Is read-only access to production systems safe?

There is an interesting thread on the Dizwell Forum about access to production systems using tools like TOAD. Of course, this begs the question, is there such a thing as “safe” read-only access to production data?

If you are allowing read-only access to tables on a production system, you are also allowing record and table locking. If you don’t believe me, take a look at this:

tim_hall@dev1> CONN sys/????@db10g AS SYSDBA
Connected.
sys@db10g> CREATE USER test_user1 IDENTIFIED BY test_user1 QUOTA UNLIMITED ON USERS;

User created.

sys@db10g> GRANT CONNECT, CREATE TABLE TO test_user1;

Grant succeeded.

sys@db10g> CREATE USER test_user2 IDENTIFIED BY test_user2 QUOTA UNLIMITED ON USERS;

User created.

sys@db10g> GRANT CONNECT TO test_user2;

Grant succeeded.

sys@db10g> CONN test_user1/test_user1@db10g
Connected.
test_user1@db10g> CREATE TABLE test_tab1 (
2    id  NUMBER
3  );

Table created.

test_user1@db10g> INSERT INTO test_tab1 (id) VALUES (1);

1 row created.

test_user1@db10g> GRANT SELECT ON test_tab1 TO test_user2;

Grant succeeded.

test_user1@db10g> CONN test_user2/test_user2@db10g
Connected.
test_user2@db10g> DECLARE
2    l_id  test_user1.test_tab1.id%TYPE;
3  BEGIN
4    SELECT id
5    INTO   l_id
6    FROM   test_user1.test_tab1
7    WHERE  id = 1
8    FOR UPDATE;
9
10    ROLLBACK;
11  END;
12  /

PL/SQL procedure successfully completed.

test_user2@db10g> LOCK TABLE test_user1.test_tab1 IN EXCLUSIVE MODE;

Table(s) Locked.

test_user2@db10g> ROLLBACK;

Rollback complete.

test_user2@db10g>

Looks like the SELECT privilege is not so safe after all πŸ™

Of course, you don’t need direct access to the tables. You could always provide access to the data via APIs, but that’s not what your average TOAD user wants to hear!

Cheers

Tim…

Oracle OpenWorld 2006 Update…

I’ve registered for OpenWorld, reserved the hotel and paid for the flights, so it looks like I’m definitely going πŸ™‚

Cheers

Tim…

PS. On my way home last night I saw a man with a long beard and a top hat riding a penny farthing. It quite freaked me out πŸ™‚

West Mid Show…

I went to the West Mid Show yesterday. It’s an agricultural show held every year, near the town where I grew up. Although we did look at most of the exhibits, the main reason for visiting was the impressive display of tractors, diggers, combine harvester, ploughs, bailers, mowers, quad bikes etc. Most of the day was spent watching my 4 year old nephew play on all this equipment, punctuated by me nervously saying phrases like, “Please don’t do that!”, and, “Don’t break it, I don’t have a spare Β£26,000 to buy a broken tractor”. It’s amazing how a four year old can find novel ways to break agricultural equipment. πŸ™‚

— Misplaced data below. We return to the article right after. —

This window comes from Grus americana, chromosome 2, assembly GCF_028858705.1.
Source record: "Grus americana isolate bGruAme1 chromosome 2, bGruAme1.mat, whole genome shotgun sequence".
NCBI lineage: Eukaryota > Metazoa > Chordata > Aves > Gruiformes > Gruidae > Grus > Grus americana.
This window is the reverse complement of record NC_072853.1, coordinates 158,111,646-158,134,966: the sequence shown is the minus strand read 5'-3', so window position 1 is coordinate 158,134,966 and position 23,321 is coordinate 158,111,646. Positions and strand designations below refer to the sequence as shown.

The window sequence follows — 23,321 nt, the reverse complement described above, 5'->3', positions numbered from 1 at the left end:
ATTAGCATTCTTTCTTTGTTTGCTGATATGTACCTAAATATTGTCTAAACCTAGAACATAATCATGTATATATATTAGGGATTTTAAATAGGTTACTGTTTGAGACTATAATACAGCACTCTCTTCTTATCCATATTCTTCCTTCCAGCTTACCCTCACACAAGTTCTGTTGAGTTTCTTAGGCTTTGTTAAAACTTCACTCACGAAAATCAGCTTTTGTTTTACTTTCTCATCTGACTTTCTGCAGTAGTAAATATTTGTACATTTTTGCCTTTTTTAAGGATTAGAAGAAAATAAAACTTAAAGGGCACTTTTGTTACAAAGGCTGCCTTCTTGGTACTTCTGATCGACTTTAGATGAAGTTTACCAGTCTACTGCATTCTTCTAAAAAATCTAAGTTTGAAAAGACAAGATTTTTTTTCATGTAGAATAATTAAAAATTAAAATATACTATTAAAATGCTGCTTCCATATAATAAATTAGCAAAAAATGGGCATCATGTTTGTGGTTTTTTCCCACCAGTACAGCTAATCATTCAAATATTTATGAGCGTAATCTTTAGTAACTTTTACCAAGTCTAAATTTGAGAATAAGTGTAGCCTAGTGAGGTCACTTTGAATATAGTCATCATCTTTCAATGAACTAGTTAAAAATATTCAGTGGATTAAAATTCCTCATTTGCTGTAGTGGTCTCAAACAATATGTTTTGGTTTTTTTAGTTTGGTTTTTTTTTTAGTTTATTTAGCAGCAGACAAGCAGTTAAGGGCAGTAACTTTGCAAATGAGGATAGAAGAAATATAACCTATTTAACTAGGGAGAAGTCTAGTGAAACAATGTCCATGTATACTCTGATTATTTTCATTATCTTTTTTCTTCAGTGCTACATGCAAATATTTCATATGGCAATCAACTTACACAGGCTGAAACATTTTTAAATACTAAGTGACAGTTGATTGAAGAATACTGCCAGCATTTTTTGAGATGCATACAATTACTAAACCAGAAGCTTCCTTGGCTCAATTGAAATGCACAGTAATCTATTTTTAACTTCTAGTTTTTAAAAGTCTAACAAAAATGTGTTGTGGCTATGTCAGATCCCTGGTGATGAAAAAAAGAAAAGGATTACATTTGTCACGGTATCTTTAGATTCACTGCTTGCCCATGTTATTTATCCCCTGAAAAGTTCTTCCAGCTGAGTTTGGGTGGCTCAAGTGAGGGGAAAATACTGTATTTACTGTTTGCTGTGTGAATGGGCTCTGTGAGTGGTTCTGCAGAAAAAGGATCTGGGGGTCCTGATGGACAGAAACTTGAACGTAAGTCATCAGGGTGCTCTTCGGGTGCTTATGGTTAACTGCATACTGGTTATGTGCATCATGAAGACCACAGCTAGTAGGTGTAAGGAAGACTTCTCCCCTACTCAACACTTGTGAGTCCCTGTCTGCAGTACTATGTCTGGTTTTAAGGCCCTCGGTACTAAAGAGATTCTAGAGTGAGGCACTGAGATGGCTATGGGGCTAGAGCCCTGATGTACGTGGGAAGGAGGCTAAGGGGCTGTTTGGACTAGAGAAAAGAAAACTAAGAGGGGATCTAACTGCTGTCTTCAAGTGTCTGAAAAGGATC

Cheers

Tim…

The Fast and the Furious: Tokyo Drift…

I went to see The Fast and the Furious: Tokyo Drift last night. Like the previous films, it’s very low on story and characters, but heavy on cars and racing. I’m not really into cars, but it is quite nice to turn your brain off just watch kids race around like nutters. If you liked the previous films, this is more of the same. If not, go and see XMen-3… πŸ™‚

Cheers

Tim…

Link Spam and Great Kick…

I’ve been getting loads of link spam recently. Unfortunately, I get it from many angles:

  • Blog Comments – I installed the “WP-Hashcash” plugin and so far it has prevented all link spam, but I’m a bit fed up of deleting the moderated spam. It is a great plugin though!
  • Article Comments – I don’t have any anti-spam protection on these, so I guess I need to do a bit of programming.
  • Forum Posts – I use phpBB, so I guess I need to hunt for some plugins to help me out.
  • Forum Users – I get loads of users signing up who don’t post, but have dodgy homepage URLs. I guess they are all trying to use my forum as a link farm. I have a visual confirmation check on signup, so either they are signing up manually, or they have a way round this security feature.